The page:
I remember my grandpa when he would be working on a project would mutter to himself. I was curious about that until one day when working in the garage I was doing the same thing. I was talking under my breath to myself. Then I realized that this was biblical.
The word “meditate” means to mutter. When Joshua was told to meditate on the Book of the Law, day and night, he was to call to mind God’s Word and in essence talk to himself about the Word of God. Meditating on God’s Word is to ask yourself questions about the truth. The idea is to ponder what you read. It is to think intensely on the words of Scripture. Biblical meditation is different than Transcendental Meditation or any other type of meditation that calls you to empty your mind of rational thought. It is the exact opposite of that dangerous practice. Biblical meditation engages the heart and mind.
Biblical meditation is a lost art today. We are too much in a hurry to ponder a passage of Scripture. We fight silence. We aren’t good at slowing down. Biblical meditation takes time. We get restless thinking on one passage when there is so much more of the Bible to read.
I want to encourage you to practice the discipline of Biblical meditation. Take a passage of Scripture and read just a few verses then think through what those verses are saying. Ask yourself questions about the truth, like, “What difference does this truth make in my life? What do these verses say about living the Christian life? How does this lead to praise to God or what should be my response to this?” Talk to yourself about the passage.
Perhaps you could meditate on the passage of Scripture we will be looking at this Sunday, Philippians 3:1-11. It is a long passage so chew on it in smaller chunks, like 1-6, 7-9, 10-11. The point is, take time to chew over in your mind the Word of God. You will be better for it.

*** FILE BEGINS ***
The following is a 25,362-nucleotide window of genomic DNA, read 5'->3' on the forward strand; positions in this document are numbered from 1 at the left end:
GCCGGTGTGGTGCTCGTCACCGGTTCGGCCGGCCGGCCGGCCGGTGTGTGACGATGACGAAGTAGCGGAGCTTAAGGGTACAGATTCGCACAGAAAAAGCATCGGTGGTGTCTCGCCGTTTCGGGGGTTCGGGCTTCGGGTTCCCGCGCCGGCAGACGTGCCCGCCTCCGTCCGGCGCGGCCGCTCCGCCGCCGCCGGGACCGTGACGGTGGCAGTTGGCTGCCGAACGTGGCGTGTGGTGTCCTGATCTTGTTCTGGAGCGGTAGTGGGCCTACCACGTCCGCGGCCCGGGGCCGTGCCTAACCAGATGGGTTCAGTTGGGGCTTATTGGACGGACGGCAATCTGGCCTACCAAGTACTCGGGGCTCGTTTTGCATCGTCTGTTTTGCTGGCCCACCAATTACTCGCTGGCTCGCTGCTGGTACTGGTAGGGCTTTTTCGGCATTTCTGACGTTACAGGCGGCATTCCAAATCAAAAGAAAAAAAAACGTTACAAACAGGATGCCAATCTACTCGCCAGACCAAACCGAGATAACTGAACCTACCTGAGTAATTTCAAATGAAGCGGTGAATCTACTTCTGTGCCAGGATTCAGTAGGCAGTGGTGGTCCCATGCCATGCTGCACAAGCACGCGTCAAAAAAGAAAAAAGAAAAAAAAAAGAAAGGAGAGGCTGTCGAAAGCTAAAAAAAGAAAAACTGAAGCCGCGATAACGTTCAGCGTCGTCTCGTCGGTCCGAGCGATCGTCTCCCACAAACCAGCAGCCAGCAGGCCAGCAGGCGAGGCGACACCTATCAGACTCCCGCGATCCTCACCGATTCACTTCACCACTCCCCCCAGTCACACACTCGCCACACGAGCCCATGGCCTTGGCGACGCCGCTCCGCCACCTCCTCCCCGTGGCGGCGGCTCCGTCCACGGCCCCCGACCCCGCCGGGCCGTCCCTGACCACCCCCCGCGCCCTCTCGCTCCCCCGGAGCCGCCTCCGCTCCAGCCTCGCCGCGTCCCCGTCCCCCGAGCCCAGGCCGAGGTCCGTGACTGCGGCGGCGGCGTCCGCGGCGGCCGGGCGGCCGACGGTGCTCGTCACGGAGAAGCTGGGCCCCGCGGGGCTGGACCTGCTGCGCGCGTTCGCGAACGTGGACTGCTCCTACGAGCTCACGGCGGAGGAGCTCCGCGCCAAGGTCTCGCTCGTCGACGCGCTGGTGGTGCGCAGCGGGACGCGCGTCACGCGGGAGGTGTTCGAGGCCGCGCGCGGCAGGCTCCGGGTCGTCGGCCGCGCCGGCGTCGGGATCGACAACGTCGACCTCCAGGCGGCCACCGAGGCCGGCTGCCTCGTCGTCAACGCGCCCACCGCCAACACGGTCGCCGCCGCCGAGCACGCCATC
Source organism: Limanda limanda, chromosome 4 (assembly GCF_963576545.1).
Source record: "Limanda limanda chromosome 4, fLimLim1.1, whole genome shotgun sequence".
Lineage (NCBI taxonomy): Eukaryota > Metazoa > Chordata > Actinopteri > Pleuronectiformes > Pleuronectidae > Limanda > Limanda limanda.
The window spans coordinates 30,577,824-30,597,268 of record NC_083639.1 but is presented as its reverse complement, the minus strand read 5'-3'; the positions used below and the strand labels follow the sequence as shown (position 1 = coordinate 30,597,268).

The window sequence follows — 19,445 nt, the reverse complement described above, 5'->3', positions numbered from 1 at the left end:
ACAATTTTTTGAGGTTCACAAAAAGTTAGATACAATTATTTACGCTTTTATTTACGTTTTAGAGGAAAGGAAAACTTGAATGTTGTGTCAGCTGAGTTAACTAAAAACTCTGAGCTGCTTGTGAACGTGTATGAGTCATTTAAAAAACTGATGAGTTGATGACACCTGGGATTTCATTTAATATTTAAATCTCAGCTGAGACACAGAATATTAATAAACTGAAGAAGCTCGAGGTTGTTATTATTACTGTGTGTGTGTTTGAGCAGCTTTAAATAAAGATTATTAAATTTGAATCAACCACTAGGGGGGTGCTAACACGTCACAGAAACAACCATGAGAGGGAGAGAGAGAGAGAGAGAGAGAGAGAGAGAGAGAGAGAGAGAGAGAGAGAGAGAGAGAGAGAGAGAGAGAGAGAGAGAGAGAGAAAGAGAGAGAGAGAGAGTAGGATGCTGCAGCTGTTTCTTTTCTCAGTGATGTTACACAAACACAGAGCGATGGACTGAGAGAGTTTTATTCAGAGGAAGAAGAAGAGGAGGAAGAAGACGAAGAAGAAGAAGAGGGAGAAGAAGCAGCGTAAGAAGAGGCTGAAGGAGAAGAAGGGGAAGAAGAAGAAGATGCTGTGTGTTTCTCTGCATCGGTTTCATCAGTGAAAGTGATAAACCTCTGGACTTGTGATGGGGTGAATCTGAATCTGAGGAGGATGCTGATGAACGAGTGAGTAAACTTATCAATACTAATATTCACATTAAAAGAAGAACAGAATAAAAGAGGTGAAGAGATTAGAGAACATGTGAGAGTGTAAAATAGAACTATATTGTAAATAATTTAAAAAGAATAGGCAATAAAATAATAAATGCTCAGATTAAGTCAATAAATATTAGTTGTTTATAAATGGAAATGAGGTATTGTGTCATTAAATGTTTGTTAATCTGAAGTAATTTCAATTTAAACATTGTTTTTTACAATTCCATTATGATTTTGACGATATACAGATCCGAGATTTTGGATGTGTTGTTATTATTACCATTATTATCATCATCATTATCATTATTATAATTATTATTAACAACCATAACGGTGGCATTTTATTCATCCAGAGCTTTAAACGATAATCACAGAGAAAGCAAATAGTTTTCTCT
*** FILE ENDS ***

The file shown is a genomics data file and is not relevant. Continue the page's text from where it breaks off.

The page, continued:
The Psalmist states that the one who does this is “like a tree planted by streams of water, which yields its fruit in season and whose leaf does not wither. Whatever he does prospers” (see Psalm 1). Tim Keller shares this insight on Psalm 1. “Trees don’t grow overnight. Meditation is a sustained process like a tree growing its roots down toward the water source. The effects are cumulative. You must stick with it.”
Church stick with it. Put your roots into Scripture. It is then you will not be tossed back and forth by the waves, and blown here and there by every wind of teaching, as Paul puts it in Ephesians 4:14.
Blessings to you, Pastor Brian
Of Greatest Importance
Last Sunday’s Sermon
Link to This Sunday Worship Service
NEW Livestream Time
Beginning this Sunday, we will start livestreaming at 9 am. The link will be published on the website, in the weekly epistle and on the EBC Bulletin Board.
We will be having communion this Sunday using prefilled communion wafers and juice. These will be available for you to pick on your way into the sanctuary Sunday morning. For those of you worshipping with us at home, please be prepared to join us in communion.
We have begun printing bulletins again.
These will be available on the table as you walk into the sanctuary.
Annual Business Meeting
Save the date for our annual business meeting Wednesday Aug 26th
Financial review will be held Sunday August 16th at 10 am in the Fellowship Hall. Zoom will be offered.